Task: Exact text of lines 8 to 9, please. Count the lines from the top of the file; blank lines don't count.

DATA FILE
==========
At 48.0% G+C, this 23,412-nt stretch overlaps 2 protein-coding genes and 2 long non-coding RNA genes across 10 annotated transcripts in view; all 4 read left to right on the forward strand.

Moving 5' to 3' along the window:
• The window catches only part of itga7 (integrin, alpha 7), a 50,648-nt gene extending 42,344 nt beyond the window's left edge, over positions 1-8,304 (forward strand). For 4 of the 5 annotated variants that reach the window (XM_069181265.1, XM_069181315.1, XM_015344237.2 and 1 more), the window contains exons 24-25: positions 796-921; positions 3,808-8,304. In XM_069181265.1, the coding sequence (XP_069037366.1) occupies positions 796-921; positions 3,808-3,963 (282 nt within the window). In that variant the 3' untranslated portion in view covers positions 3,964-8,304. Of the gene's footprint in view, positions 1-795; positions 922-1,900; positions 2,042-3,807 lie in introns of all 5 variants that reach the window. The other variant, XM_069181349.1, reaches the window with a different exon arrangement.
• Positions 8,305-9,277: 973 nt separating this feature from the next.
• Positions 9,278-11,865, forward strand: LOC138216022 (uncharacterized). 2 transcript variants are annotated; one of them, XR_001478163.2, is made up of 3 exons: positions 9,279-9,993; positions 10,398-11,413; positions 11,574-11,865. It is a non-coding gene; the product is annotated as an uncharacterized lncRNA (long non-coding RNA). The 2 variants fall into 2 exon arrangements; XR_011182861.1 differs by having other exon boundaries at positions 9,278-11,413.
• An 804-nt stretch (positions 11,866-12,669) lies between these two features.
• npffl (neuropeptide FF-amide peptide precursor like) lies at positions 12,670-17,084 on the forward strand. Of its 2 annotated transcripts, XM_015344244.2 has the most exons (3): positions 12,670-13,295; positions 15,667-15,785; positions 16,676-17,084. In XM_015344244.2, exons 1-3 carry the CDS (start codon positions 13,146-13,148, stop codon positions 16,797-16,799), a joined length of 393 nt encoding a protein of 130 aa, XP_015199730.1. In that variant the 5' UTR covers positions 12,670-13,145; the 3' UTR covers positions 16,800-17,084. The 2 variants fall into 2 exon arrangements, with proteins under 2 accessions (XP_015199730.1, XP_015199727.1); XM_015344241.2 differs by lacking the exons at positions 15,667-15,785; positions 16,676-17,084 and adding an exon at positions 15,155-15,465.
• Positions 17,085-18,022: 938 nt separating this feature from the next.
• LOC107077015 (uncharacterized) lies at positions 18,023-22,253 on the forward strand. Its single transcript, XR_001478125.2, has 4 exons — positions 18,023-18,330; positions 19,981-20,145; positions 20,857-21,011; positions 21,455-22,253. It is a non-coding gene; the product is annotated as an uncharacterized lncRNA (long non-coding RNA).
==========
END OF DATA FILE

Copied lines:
• Positions 17,085-18,022: 938 nt separating this feature from the next.
• LOC107077015 (uncharacterized) lies at positions 18,023-22,253 on the forward strand. Its single transcript, XR_001478125.2, has 4 exons — positions 18,023-18,330; positions 19,981-20,145; positions 20,857-21,011; positions 21,455-22,253. It is a non-coding gene; the product is annotated as an uncharacterized lncRNA (long non-coding RNA).